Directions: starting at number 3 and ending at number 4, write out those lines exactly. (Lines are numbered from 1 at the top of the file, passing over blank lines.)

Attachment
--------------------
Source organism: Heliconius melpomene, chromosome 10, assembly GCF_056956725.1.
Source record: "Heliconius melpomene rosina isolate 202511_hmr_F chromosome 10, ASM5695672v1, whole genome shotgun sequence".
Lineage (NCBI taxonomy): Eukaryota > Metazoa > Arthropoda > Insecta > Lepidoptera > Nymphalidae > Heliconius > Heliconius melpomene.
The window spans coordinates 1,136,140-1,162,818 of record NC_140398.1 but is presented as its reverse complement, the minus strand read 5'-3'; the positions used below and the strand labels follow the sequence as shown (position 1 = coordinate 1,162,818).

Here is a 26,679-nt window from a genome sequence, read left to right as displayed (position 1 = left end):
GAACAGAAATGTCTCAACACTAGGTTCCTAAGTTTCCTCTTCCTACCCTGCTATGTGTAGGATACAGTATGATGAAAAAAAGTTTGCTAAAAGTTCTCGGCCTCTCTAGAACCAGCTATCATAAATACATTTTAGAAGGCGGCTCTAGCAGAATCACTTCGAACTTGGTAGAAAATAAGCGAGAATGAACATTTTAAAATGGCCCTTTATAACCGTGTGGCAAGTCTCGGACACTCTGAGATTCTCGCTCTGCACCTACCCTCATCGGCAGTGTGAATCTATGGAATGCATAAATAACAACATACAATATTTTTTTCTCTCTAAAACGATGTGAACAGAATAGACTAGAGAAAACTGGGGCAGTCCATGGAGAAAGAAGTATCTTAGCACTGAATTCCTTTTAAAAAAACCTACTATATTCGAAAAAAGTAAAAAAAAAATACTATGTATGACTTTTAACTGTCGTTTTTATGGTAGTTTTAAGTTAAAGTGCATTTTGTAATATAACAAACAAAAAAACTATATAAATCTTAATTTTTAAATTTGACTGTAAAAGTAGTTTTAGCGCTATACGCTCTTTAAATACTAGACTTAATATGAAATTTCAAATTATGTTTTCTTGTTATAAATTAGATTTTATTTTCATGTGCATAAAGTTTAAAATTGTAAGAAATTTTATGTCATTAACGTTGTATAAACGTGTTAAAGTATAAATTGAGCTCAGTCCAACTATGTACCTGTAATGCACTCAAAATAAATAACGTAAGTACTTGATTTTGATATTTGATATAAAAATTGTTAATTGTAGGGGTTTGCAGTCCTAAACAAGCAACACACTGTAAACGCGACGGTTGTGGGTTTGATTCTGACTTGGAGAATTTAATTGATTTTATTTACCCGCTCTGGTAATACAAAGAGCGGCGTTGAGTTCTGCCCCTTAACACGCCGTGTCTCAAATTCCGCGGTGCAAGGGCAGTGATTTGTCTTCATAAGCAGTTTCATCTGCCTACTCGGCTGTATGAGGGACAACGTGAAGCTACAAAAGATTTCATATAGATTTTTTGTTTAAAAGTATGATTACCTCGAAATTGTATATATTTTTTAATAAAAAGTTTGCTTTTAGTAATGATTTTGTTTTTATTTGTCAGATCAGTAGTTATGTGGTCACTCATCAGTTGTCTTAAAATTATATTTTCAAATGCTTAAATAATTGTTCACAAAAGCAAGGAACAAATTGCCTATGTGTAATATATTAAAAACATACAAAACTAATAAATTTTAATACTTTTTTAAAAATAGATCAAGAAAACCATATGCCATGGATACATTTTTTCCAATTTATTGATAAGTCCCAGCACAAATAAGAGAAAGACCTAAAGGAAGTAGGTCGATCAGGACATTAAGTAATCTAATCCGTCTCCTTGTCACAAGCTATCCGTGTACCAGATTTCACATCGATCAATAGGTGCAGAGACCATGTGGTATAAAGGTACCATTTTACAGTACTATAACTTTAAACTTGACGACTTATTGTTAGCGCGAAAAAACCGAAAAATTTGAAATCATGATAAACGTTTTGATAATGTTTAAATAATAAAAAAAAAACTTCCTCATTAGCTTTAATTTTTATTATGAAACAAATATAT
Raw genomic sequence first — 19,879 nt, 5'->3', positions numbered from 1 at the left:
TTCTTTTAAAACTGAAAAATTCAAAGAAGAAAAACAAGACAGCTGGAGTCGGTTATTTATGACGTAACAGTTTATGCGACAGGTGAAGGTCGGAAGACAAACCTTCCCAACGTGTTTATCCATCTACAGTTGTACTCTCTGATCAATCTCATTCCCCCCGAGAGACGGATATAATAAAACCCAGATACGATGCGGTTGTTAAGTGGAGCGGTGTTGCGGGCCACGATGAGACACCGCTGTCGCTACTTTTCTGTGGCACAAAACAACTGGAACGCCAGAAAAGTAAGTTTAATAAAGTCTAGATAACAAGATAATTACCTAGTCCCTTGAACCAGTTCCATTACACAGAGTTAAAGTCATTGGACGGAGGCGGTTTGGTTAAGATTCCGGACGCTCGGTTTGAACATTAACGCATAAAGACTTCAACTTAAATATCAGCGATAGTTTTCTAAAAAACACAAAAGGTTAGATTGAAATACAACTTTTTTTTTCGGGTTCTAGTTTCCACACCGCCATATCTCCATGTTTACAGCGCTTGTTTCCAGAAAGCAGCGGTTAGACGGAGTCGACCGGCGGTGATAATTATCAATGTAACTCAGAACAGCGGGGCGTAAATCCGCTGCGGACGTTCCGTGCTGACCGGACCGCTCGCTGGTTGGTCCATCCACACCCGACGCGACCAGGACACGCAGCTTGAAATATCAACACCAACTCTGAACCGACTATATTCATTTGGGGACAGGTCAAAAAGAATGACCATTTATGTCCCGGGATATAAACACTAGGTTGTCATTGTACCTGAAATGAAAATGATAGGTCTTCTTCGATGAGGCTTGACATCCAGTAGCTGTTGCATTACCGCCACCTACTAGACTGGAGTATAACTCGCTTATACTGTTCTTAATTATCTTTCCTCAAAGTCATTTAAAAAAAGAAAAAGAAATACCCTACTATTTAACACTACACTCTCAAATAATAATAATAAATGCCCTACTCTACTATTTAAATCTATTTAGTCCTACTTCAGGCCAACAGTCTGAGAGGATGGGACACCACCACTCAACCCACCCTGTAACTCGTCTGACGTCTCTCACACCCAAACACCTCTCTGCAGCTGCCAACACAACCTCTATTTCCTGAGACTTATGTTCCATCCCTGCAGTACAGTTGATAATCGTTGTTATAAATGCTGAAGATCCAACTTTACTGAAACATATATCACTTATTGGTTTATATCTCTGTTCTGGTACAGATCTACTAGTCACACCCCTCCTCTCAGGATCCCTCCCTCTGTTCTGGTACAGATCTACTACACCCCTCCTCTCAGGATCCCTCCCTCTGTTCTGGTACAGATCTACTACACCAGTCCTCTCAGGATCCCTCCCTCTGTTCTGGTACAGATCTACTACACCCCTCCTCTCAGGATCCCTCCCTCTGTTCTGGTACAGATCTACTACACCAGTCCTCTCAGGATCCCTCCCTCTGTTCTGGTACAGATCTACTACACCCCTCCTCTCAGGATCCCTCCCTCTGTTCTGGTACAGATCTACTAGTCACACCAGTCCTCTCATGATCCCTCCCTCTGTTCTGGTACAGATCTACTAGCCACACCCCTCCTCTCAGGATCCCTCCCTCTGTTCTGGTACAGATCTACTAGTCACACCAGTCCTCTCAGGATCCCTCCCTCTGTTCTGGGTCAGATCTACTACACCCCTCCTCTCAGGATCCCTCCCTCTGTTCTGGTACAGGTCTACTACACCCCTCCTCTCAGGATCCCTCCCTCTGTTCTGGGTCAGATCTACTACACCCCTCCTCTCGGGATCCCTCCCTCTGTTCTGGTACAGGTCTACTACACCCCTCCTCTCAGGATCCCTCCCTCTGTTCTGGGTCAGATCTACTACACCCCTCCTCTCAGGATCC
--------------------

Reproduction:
Lineage (NCBI taxonomy): Eukaryota > Metazoa > Arthropoda > Insecta > Lepidoptera > Nymphalidae > Heliconius > Heliconius melpomene.
The window spans coordinates 1,136,140-1,162,818 of record NC_140398.1 but is presented as its reverse complement, the minus strand read 5'-3'; the positions used below and the strand labels follow the sequence as shown (position 1 = coordinate 1,162,818).